Gen Alpha: what we know so far about the next generation

Two Gen Alpha children sit in a hammock

The youngest members of Gen Z are 11 years old – so where does that leave their younger siblings? Time to meet Gen Alpha. 

How old is Gen Alpha? 

The youngest generation on the planet, Generation Alphas are born between 2010 and 2025. That means that some of them have yet to even be born – and puts the oldest at around 10 years old. Raised by Millenials and Zillennials, this cohort will likely inherit a distillation of these two older generations’ values. 

What do we know about Gen Alpha?

It’s hard to pinpoint exactly what Gen Alpha will look like as adults – or, indeed, how they feel about things right now. After all, surveying a five-year-old isn’t exactly conclusive. But there are some early deductions we can make. 

The tech debate 

In some ways, Gen Alpha will resemble Gen Z. The oldest members of Gen Z had dial-up internet access at desktop computers; nearly 80% of Gen Alpha have access to an iPad (or equivalent). One hypothesis, then, is that Gen Alpha will be digital natives – but with a whole new layer of independence gained from owning personal devices from an early age. 

Two Gen Alpha children use an ipad

As we mentioned earlier, though, Gen Alphas are likely to be parented by either Millenials or older Gen Zs. Millennials – having experienced both analog and digital – are still very much enamored with connectivity and the digital age, and will likely pass this on to their children. Despite being digital natives, Gen Zs are slightly more skeptical about the digital world – it could be that, as parents, they create more boundaries for their children.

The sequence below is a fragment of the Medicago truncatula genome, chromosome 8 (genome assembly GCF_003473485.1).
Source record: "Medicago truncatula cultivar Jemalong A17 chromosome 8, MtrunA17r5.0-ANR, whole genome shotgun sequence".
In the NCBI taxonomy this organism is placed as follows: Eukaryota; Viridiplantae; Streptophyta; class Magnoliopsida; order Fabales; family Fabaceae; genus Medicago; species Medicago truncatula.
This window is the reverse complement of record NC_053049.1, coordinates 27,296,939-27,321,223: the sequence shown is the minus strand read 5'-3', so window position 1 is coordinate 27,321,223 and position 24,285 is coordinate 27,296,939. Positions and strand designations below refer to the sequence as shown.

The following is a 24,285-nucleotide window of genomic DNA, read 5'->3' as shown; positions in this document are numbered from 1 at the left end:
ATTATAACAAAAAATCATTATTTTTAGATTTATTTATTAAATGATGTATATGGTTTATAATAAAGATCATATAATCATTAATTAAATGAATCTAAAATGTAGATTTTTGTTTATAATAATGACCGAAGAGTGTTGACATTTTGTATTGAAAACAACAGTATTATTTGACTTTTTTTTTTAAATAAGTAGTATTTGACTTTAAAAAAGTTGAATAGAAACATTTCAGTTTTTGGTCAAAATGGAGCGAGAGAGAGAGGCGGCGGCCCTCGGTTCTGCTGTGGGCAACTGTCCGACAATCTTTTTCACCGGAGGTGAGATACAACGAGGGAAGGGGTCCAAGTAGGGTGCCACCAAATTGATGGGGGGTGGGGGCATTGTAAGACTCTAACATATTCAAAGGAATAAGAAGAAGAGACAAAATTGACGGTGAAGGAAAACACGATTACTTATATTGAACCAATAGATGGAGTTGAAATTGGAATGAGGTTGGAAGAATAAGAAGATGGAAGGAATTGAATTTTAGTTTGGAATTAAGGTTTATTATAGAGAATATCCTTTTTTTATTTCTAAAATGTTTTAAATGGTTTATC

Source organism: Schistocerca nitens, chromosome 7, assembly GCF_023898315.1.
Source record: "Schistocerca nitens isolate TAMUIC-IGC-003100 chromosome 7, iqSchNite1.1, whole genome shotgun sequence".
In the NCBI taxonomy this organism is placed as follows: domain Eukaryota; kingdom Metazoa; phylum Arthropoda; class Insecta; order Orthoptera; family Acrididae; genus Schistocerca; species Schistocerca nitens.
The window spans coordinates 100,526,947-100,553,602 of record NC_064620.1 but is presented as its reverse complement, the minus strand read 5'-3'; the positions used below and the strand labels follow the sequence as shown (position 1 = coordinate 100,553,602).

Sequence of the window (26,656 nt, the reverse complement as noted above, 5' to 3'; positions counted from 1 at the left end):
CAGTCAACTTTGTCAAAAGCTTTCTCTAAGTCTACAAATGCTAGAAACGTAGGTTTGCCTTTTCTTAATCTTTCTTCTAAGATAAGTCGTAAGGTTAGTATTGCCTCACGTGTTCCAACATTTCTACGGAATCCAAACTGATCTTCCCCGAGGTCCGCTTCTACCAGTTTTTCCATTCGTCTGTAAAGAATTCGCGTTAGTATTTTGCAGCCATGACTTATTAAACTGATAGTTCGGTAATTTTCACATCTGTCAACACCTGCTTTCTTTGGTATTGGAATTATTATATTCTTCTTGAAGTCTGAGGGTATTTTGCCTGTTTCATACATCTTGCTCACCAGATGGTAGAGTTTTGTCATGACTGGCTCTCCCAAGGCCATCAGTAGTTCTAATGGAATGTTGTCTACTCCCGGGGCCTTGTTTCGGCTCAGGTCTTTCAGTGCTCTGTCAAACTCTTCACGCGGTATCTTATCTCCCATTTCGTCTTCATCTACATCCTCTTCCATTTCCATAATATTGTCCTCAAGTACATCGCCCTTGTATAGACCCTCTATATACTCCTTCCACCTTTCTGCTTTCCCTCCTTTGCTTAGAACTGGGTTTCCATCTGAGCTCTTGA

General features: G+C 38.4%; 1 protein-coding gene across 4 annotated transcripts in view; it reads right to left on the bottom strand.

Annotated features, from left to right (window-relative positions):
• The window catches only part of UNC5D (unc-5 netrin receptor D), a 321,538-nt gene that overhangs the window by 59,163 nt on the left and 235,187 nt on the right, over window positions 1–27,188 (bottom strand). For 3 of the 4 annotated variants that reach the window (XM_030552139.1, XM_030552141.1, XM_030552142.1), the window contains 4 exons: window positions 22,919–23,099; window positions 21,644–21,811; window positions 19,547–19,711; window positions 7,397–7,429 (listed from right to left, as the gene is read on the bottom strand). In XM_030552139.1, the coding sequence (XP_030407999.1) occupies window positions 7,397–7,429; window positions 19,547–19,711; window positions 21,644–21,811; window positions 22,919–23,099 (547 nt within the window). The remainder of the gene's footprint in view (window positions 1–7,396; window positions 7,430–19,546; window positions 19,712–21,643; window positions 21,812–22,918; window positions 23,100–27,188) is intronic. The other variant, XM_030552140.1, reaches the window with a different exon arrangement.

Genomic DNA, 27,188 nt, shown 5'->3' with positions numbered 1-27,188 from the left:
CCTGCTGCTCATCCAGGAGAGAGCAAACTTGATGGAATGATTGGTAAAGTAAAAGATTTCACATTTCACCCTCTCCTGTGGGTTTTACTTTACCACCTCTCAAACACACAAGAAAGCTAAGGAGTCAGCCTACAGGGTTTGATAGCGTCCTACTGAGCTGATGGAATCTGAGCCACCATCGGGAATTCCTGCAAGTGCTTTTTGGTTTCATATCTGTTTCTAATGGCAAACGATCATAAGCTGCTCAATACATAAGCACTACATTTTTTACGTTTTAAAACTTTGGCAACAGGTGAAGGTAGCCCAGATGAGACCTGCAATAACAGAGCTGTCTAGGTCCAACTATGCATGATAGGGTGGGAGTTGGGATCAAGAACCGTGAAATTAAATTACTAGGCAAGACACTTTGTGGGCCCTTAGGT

Youth culture gone global 

We’re already seeing the globalization of youth culture – Gen Z is a testament to it, and Gen Alpha will continue to fuel it. The top 3 countries of birth for Gen Alpha will be India, China, and Indonesia – and on top of that, they’re set to be the most diverse generation to date. 

Already, Chinese youth culture is making waves globally, with fashion and gaming taking a particular hold on the western world. We expect that more and more ecommerce trends will come out of China and will be embraced by Gen Alpha. 

Some Gen Alpha children play outside

While India, China, and Indonesia will certainly be territories to watch as Gen Alpha grows up, there are other reasons for enhanced globalization among this generation. Millennials change jobs more than their predecessors – they’re also (notoriously) not buying houses, and frequently moving around. It stands to reason that their Gen Alpha children may already have experienced life in many different locations by the time they reach their teens – giving them a strong global outlook. 

Generation Covid 

It’s hard to envision how babies and children growing up in “the pandemic years” will later be affected by it. But for a number of Gen Alphas, that will be a reality. Older children will have experienced extended time away from in-person school – something that will have impacted their social lives and academic development, but perhaps improved their digital literacy. They will have spent more time in close quarters with their immediate family and siblings, and will perhaps be more acutely aware of hygiene and disease transmission. 

A gen alpha girl reads a book

In the same way that many young Millenials experienced the aftermath of 9/11, and Gen Zs grew up in a global recession, Covid-19 will have a profound impact on Generation Alpha. From health concerns to preferred modes of socialising, they’ll take habits and lessons learnt now into their futures. 

Now you’ve got Gen Alpha down, time to acquaint yourself with their older siblings – Gen Z. 

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